Is NZ lagging behind in growing new protein crops?

with Bill Webb
Bill Webb Feed Solutions

Increasingly unpredictable weather patterns and new limits on the amount of PKE cows can be fed mean farmers need to plan well ahead to ensure they have enough food for their herds.

In the past many have been ‘winging it’ when it comes to feed planning, knowing they could dial up another load of PKE when need. With Fonterra’s new restrictions on PKE, that will no longer work.

Farmers will need to go back to basics, farming the way their fathers or grandfathers did; shutting up areas of the farm to make hay or silage and planting crops.

There are supplements other than PKE but how much can be fed must be carefully considered and forage needs to be provided as well.

Now is a good time to review the past year, consider what worked and what didn’t, and form a plan for the coming 12 months.

Available land

This includes working closely with feed supply companies such as our own. Maize is not a cheap crop to grow so we can’t afford to plant more than there is demand for.

Also, good quality land available for growing maize is getting harder to find as more goes into kiwifruit and avocados, so ordering well ahead and committing to contracts for supplements is vital.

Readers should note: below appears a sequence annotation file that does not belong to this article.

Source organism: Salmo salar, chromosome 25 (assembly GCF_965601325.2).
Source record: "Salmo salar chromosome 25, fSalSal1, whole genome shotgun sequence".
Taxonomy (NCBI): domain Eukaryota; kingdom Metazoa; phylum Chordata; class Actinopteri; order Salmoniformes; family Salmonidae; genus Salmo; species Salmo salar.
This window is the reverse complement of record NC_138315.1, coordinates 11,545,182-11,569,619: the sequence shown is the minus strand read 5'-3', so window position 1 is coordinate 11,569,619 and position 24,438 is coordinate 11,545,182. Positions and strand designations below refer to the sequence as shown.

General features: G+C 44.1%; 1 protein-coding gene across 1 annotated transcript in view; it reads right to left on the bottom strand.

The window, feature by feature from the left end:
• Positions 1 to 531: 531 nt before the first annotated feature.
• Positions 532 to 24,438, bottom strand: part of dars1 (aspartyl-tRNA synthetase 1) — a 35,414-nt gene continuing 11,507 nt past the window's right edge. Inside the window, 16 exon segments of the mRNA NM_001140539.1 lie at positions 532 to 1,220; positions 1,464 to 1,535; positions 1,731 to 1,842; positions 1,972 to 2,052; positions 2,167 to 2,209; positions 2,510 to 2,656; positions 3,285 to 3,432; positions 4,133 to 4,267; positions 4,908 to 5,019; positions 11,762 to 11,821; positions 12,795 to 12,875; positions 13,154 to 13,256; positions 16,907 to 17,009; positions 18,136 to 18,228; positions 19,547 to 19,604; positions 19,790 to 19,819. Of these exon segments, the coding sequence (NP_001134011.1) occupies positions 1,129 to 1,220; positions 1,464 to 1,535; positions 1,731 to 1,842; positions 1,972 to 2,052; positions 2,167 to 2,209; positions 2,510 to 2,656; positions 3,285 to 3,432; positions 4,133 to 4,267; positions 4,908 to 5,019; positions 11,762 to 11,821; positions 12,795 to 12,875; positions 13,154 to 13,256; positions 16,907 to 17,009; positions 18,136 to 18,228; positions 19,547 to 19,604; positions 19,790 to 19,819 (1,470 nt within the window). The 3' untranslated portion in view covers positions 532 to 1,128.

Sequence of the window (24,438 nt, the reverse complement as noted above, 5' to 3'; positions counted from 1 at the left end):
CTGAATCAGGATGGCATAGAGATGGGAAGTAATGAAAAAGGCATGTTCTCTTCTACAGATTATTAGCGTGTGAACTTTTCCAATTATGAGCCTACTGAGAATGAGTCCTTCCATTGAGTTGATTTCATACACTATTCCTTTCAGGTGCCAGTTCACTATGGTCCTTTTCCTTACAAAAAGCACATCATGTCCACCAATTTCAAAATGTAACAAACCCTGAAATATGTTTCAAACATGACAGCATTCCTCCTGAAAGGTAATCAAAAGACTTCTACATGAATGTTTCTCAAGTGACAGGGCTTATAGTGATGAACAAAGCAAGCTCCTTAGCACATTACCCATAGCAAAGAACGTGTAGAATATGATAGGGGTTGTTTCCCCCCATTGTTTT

We can no longer rely on stable weather patterns – 2017 and the start of 2018 has certainly taught us that.

The big storm in early January, which coincided with king tides, followed a very dry November and December. That was on the back of a wet spring during which maize crops struggled and some were even ‘pineappling’ which is when the plants turn blue-green and the leaves start pointing upwards. It happens in response to stress caused by too much, or too little water.

However, by early January high ground maize crops were looking good, while some in the lower, swampy areas were still struggling a bit.

Rain help pollination

The rain came at the right time as it helps the tassels to pollinate the silk. Each silk is linked to a kernel and everyone needs to be pollinated to form a full cob.

The rain also resulted in a drop-off of demand for supplementary feed and some farmers who had gone to 16 hour milkings were able to return to twice a day, thanks to good grass growth in January.

As if unpredictable weather and feed supply concerns aren’t enough, the primary industry in New Zealand can’t afford to ignore the threats posed by plant-based proteins.

Even the Foundation for Arable Research is signalling we should be looking at alternative crops to meet the demand for sources of protein other than from milk and meat.

In the past New Zealand has been a world leader in food production but we are at risk of going backwards, unless we move fast and adapt to new forms of primary production.

We have hay and some grass and maize silage available, also wheat, rye and barley straw once harvested. So order now as it won’t last long.


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